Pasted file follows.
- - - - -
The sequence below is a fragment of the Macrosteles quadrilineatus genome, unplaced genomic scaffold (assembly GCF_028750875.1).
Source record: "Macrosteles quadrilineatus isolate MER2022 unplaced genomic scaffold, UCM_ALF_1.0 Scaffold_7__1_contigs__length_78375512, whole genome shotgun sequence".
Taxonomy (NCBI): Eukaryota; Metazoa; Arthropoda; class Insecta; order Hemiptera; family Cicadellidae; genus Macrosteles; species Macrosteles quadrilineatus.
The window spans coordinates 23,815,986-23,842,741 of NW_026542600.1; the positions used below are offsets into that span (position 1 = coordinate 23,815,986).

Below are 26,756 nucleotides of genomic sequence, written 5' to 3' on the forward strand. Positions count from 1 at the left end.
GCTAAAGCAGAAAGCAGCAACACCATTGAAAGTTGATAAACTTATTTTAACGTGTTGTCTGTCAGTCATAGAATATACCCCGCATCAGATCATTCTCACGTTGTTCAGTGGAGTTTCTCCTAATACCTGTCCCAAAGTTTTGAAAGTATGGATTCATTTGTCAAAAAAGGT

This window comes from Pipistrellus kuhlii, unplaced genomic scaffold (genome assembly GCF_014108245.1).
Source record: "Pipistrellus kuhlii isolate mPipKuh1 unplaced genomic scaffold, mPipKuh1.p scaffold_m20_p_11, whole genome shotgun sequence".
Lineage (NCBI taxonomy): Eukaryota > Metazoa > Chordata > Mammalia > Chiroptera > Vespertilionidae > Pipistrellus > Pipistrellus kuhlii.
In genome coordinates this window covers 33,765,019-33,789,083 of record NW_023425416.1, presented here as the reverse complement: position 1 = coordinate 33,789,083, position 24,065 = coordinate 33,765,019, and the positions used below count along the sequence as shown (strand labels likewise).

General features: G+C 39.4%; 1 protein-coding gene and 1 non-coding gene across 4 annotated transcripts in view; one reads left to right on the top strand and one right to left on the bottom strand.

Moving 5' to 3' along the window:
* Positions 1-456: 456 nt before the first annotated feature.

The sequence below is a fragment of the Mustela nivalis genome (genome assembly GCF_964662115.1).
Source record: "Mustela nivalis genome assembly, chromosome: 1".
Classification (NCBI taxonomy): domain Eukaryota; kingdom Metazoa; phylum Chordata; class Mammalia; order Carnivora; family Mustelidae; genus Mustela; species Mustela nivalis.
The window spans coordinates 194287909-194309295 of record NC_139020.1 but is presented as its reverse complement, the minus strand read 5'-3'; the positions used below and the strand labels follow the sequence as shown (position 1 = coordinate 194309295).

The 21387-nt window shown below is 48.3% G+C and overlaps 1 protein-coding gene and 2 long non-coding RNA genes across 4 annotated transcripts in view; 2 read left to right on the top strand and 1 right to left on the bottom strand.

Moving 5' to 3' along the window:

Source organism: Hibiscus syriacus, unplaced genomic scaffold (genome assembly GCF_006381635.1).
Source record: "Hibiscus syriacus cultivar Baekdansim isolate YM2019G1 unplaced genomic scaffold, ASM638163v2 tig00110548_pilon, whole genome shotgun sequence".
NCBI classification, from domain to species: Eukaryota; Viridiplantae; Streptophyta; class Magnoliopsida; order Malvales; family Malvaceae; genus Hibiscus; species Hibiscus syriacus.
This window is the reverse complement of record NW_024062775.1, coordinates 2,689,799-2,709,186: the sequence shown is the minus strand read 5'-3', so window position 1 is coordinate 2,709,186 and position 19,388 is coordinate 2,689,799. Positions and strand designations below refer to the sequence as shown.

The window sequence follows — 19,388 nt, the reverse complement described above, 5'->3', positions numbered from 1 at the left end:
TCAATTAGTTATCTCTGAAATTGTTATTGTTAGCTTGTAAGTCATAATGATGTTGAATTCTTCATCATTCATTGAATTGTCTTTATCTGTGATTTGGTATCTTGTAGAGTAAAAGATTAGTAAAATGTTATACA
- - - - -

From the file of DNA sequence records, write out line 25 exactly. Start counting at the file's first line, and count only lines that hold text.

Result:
TCAATTAGTTATCTCTGAAATTGTTATTGTTAGCTTGTAAGTCATAATGATGTTGAATTCTTCATCATTCATTGAATTGTCTTTATCTGTGATTTGGTATCTTGTAGAGTAAAAGATTAGTAAAATGTTATACA